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Showdown over spying could net privacy points for tech industry

May 21, 2015, 3:56 PM UTC
Photograph by Frederick Florin — AFP/Getty Images

Score one for irony. The same Silicon Valley giants that regularly gobble and abuse consumer data are now poised to take credit for a significant privacy victory in Washington.

The victory would come via the passage of the USA Freedom Act, a bill to restrict government surveillance that will hit a political crescendo this weekend. If it succeeds, many civil liberties advocates will be obliged to thank the likes of Google and Facebook, which lent their lobbying heft to stop the snooping.

This raises the question: how did these data-dependent firms get privacy religion in first place? The answer, according to one civil liberties lawyer, is a rare mix of public outrage and corporate self-interest.

“It’s a nice confluence of business pressure and public pressure to do something,” says Mark Jaycox of the Electronic Frontier Foundation.

According to Jaycox, the revelations of Edward Snowden, which showed how the U.S. government slurps up mass amounts of data from tech and phone companies, is leading more consumers to look for ways to mask their activities online. This could prove a headache for companies that depend on data to sell advertising. Meanwhile, the Snowden affair also threatens the tech industry overseas, where countries have threatened to shun U.S. cloud computing providers.

Taken together, this situation could create a fatal loss of trust by the public and corporate customers, and is why Silicon Valley is supporting privacy reforms like never before. In recent months, Jaycox says, big tech companies have gone from making vague statements to lending loud and explicit support to measures like the USA Freedom Act.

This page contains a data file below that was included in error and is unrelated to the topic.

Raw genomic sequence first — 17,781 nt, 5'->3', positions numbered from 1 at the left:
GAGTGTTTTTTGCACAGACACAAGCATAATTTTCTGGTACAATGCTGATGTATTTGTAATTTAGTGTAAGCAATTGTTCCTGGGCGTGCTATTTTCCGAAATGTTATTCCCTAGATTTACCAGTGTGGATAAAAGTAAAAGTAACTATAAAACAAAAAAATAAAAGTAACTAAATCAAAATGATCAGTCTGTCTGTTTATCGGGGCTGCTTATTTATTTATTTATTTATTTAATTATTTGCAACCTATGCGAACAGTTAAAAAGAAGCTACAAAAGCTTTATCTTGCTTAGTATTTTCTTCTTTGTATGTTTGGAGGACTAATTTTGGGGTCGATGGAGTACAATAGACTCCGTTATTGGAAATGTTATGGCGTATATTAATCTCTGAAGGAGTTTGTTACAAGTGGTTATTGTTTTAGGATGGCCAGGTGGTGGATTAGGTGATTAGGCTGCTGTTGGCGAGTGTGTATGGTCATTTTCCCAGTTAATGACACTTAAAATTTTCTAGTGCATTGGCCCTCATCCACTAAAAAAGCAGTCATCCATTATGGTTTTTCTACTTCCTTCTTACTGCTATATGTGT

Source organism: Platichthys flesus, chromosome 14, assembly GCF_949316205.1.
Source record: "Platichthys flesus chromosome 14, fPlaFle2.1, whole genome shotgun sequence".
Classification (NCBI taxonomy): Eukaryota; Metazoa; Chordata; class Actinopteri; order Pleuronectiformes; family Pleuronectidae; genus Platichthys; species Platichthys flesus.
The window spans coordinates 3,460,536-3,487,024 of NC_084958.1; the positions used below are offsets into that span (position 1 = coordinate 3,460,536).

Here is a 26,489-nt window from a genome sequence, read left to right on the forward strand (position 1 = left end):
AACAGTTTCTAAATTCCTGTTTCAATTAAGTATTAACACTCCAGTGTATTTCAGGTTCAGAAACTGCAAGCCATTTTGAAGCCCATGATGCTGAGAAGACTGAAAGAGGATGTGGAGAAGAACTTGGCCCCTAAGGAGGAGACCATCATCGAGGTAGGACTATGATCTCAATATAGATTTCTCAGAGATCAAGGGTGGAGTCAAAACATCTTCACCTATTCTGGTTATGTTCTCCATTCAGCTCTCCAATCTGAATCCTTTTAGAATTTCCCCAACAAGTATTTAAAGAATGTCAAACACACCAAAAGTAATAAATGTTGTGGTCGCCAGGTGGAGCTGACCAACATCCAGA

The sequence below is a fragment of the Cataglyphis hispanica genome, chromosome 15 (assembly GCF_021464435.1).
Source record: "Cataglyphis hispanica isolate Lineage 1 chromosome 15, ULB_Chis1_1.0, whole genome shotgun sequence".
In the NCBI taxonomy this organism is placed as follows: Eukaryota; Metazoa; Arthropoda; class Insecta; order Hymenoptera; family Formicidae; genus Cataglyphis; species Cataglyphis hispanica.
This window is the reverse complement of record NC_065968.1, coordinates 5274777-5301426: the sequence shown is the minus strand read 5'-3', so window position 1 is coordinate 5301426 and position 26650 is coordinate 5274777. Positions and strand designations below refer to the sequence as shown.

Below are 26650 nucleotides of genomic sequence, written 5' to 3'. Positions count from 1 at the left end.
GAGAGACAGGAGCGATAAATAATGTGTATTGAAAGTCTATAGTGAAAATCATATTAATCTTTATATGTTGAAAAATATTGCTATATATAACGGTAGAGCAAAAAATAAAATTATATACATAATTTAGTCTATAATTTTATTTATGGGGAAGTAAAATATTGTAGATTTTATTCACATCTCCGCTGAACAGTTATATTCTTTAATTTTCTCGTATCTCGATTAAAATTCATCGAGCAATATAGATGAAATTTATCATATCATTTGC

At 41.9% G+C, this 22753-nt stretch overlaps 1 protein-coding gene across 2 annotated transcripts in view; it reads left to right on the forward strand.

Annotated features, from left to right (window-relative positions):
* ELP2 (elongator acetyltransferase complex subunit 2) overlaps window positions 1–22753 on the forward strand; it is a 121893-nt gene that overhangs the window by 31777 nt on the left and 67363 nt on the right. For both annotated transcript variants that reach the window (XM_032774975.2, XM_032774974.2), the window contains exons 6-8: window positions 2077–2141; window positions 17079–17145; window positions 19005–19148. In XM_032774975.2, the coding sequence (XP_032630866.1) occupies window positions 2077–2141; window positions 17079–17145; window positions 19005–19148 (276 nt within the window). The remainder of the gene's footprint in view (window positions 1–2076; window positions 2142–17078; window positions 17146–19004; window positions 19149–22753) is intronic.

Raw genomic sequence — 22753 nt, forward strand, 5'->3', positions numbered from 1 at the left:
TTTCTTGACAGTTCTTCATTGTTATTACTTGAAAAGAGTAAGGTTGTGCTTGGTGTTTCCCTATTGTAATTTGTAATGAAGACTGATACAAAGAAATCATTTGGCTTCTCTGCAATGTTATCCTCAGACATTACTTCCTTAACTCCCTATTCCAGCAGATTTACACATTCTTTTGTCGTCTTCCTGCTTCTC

If the bill passes, it will thus be not only a victory for civil libertarians, but a PR coup for the companies of well.

For now, the fate of the USA Freedom Act is up in the air. The outcome will be determined by a high-stakes poker game underway in the Senate where supporters are using the impending expiration of portions of the Patriot Act as leverage against security hardliners, who want to block the bill. The end game is now set for Saturday, according to reports.

If the bill does pass, however, its impact will be modest. (The law would slightly limit the mass collection of U.S. phone records, while also bringing more transparency to America’s secret spy court, and checking the use of controversial National Security Letters.) More sweeping reform will have to wait for another day.

But for companies like Facebook and Google, the passage of the USA Freedom Act may be just enough to reassure nervous consumers and overseas customers that the country is at least capable of taking steps to protect privacy.